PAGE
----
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Day One : 2009

We got up at about five ’til five today. Well, I say we – I actually slept until about 5:40. Stephanie got up at 4:55. We got ready and headed in to the hospital. This is so unlike Callie’s birth where Heather’s water broke and I tore off down the rainy highway at close to FTL velocity. This morning we were prepared, we know Stephanie is being induced – or having a c-section – and knew that there was no rush. We could just sort of drift on in. We needed to be there at a certain time, but that’s something you can plan for. If the water breaks, you gotta haul.

We arrived and they got started with an IV drip. Our first step in this process was to have the baby verted. Its head was still up as of 21:30 last night. We prayed that God would turn the baby so we wouldn’t have to go for the version. That’s a very dangerous process that can cause all kinds of bad things to happen. Things of nightmares. Bleeding, hemorrhaging, up to and including loss of the child or the mother. So yeah, mark me down for being a little bit nervous.

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I’m not a patient patient.

Have you ever noticed that no matter what time they tell you your medicine will be ready (at the pharmacy) you will still end up waiting at least fifteen minutes? I’m curious, why the hell is it that Chili’s is able to tell me exactly what time my meal will be ready for pickup – and they’re always right on time – and they’ve only been doing this guaranteed time thing for like two weeks, yet pharmacies, who have been overcharging people for medicine for almost a hundred years still can’t get my mother freaking prescription ready on time? Wow, that was a long sentence.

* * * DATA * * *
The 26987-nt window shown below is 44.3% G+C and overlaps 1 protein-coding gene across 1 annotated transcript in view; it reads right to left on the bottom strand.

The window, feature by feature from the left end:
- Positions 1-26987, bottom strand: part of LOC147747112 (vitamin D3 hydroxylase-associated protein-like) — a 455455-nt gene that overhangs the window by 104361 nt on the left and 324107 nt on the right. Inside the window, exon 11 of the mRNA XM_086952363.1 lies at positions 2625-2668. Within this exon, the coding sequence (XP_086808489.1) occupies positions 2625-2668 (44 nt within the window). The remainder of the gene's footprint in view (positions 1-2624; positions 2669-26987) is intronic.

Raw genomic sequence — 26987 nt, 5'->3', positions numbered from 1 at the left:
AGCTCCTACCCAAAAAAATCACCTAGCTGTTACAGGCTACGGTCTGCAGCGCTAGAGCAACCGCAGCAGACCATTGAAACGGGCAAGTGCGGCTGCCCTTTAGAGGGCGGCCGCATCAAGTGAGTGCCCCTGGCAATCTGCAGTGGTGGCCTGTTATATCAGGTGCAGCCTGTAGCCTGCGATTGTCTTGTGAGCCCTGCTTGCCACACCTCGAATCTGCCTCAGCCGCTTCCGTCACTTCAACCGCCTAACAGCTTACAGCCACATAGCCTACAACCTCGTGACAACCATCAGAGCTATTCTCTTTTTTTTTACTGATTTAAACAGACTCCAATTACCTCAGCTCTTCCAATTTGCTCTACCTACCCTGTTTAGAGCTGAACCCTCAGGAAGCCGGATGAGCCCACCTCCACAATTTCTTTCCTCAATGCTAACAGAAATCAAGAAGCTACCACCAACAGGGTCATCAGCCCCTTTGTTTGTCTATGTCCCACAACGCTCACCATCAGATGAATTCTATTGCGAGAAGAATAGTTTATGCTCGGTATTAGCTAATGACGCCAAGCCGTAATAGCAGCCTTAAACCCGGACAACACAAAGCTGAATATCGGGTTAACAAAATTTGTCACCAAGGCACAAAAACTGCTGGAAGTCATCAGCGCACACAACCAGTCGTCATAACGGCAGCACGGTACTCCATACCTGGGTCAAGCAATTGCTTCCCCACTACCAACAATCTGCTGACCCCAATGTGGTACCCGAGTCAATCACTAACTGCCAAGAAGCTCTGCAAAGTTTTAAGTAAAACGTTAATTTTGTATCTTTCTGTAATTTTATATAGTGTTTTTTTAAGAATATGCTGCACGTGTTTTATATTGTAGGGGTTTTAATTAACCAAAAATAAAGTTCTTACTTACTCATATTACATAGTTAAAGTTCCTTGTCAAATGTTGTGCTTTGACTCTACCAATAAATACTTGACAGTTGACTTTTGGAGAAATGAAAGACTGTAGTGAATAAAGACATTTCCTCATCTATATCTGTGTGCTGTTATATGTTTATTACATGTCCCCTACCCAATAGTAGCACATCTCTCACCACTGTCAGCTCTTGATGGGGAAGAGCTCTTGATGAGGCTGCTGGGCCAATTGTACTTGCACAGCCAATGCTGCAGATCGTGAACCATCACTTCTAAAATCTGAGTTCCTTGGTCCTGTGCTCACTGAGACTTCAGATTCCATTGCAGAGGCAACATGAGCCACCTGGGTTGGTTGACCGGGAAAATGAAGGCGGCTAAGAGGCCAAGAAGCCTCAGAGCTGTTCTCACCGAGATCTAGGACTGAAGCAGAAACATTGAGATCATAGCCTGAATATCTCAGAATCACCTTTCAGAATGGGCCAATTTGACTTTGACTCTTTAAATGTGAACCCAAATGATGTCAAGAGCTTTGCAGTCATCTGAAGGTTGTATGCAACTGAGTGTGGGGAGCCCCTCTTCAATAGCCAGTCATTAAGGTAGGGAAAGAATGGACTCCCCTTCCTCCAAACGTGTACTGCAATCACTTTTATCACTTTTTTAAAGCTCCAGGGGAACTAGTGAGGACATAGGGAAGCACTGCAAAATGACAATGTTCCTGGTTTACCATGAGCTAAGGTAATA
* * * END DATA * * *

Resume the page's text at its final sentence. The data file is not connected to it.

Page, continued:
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Things That Make Me Go Boom

You know what I hate worse than – well, than almost anything? I hate going to the cobbling farmacy. Seriously. You pull up to drop off your prescription, or – if you’re like me and actually get off your lazy ass – go inside and wait at the counter. You wait while someone says, “Someone will be right with you.” Then you stand there watching them act like they’re doing something really important. More important than you, the customer. Which is the whole reason for their existence.

So after standing there for a pre-determined amount of time that only they can deem appropriate, someone finally decides to walk over and take your scrip. So you stand there while they key it in, then ask you when you’d like to pick it up. Wait. What? Mother cobbler, if it’s gonna be ready in ten minutes, you tell me to come back in ten minutes. Don’t ask me so I might say twenty which gives you a ten-minute break! Cock! Tell me the soonest possible time I can return and pick it up. That fries me, seriously. Then they tell you it will be ready in an hour (after you’ve requested a ten-minute return time). So you return in an hour only to stand there and wait another twenty minutes while they get ready to serve you. Then they finally come to the counter, get your name – as if they don’t remember it – and then say, “Oh he’s filling it right now. It will be ready in just a moment, please have a seat.”